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Ex-UKIP Councillor Convicted For Working as a Bouncer Without a License



Ex-councillor and Senedd candidate Paul Dowson, who joined UKIP, has been convicted of working illegally as a pub doorman.

Dowson was ordered to pay £3,201.50 for working as a ‘bouncer’ without a license at a pub in Tenby. This includes a £500 fine, £2,587.50 costs to the Security Industry Association, and a £114 court surcharge.

Dowson was also made subject to a 12 month community order and ordered to carry out 10 rehabilitation activity days.

At the time he joined UKIP in early 2021 he was earmarked for a significant role in the party’s 2021 Senedd election plans. Leader Neil Hamilton said: “I am delighted to have Paul as an integral part of UKIP’s election campaign. Voters have a choice: more of Drakeford’s Senedd or vote UKIP and scrap it altogether.”

Dowson finished in fifth place in the Carmarthen West and South Pembrokeshire seat with 982 votes and was third on the UKIP list in the Mid and West Wales region when the party came seventh with only 1.6% of the vote.


The former councillor worked as a doorman for the Five Arches pub in Tenby between April 30 and June 4, 2022.

Barrister Eorann O’Connor, prosecuting on behalf of the Security Industry Authority, told Haverfordwest magistrates that despite Dowson’s licence having expired on March 18, 2022, he continued to work as a door supervisor and was paid “cash in hand”.

“The defendant was clearly engaged in manned guarding,” she said. “He started working at the premises towards the end of November 2021. He wore black clothing with ‘Security’ written on his jacket as well as a badge.”

Matthew Perkins, the pub’s landlord, told the court he only became aware that Dowson didn’t hold a licence when he was contacted by a licensing officer in June 2022.

Paul Dowson was convicted for not having a valid license whilst working as a pub doorman.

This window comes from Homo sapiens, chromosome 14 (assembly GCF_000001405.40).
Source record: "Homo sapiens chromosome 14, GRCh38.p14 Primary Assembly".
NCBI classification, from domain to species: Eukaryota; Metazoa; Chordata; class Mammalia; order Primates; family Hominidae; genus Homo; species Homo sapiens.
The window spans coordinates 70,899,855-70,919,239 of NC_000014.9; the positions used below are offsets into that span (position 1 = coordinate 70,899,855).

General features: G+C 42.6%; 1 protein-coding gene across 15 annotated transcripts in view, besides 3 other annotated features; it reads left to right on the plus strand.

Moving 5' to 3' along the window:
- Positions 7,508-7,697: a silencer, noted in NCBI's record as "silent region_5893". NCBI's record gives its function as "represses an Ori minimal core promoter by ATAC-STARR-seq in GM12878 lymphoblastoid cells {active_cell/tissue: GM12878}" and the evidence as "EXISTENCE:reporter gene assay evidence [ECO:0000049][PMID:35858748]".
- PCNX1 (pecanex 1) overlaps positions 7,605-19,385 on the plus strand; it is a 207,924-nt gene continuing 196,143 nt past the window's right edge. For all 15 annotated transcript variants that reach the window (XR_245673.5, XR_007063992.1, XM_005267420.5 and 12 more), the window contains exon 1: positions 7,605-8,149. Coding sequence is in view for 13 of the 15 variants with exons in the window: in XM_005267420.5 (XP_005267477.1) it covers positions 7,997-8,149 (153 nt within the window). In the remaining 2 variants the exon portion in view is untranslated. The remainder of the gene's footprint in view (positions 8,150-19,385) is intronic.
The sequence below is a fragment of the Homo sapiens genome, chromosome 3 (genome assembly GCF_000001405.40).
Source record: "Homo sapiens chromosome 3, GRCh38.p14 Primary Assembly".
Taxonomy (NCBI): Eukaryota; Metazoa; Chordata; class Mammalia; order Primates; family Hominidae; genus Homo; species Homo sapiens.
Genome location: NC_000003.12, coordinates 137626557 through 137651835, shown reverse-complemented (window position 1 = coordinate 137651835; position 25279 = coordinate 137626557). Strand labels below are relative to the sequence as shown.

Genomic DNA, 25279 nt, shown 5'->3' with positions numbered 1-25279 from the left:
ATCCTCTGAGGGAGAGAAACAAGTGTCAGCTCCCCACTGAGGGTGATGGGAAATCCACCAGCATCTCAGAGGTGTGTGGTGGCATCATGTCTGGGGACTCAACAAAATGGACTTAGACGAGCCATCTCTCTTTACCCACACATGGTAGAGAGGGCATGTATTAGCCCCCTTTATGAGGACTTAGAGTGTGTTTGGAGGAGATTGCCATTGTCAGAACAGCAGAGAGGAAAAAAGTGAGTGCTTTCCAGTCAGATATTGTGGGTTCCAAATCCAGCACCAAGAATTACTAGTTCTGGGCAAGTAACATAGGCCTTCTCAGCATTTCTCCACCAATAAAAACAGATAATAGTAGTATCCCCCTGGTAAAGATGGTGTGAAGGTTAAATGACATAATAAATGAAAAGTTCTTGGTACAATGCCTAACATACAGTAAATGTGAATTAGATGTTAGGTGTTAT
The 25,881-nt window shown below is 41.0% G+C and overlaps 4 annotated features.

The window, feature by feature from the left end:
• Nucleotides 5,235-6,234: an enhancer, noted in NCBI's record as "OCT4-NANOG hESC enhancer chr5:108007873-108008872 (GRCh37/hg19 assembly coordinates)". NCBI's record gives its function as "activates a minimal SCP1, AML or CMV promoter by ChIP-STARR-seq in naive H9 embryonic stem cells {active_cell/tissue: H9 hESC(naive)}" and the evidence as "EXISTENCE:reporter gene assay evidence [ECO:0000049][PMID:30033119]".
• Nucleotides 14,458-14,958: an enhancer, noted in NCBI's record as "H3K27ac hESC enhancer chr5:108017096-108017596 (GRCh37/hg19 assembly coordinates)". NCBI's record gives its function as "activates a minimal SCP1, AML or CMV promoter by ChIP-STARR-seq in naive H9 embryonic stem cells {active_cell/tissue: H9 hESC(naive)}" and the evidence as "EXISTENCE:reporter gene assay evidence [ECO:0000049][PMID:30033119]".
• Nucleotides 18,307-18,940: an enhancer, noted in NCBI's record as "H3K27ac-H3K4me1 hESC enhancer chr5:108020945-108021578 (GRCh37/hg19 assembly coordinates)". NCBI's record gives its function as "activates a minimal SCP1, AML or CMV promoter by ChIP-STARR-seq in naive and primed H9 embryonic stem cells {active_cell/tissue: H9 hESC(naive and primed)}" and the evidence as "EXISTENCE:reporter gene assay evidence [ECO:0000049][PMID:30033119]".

Paul Dowson was convicted for not having a valid license whilst working as a pub doorman.

“I received a phone call from a licensing officer who told me that his licence had expired, and it was the decision of the premises that he should stop working as a door supervisor immediately,” he said.

Mr Perkins confirmed that at the time of the offence Dowson, of Princes Street, Pembroke, was self-employed and was paid in cash.


Dowson denied the charge.

Probation officer Julie Norman stated that at the time of the offence, Dowson was ‘struggling with his finances’.

“His mother had passed away, he was aware that he didn’t have a licence but he needed to live,” she said.

“He now knows that being a doorman won’t be an occupation for him in the future.”

Presiding magistrate Iain Robertson-Steele told Dowson: “This is a significant issue. Door supervisors are there to protect the public. They have a significant duty and are regulated by statutory authority.


“You knew all that, but you knowingly went ahead and continued to work. This is an imprisonable offence, but we’ve decided against that.”

Magistrates were told that Dowson has numerous previous convictions including assault causing actual bodily harm (July 1989); possessing a controlled drug (August and October, 1991); driving whilst disqualified (June 1993); obtaining property by deception (May 1995) and possessing a class B drug (May 2022).

He failed to get re-elected to Pembrokeshire County Council as a member for Pembroke Dock in May 2022, losing to Labour, and three months later was banned from holding public office for three years after a number of serious allegations against him were upheld by the Adjudication Panel for Wales (APW).

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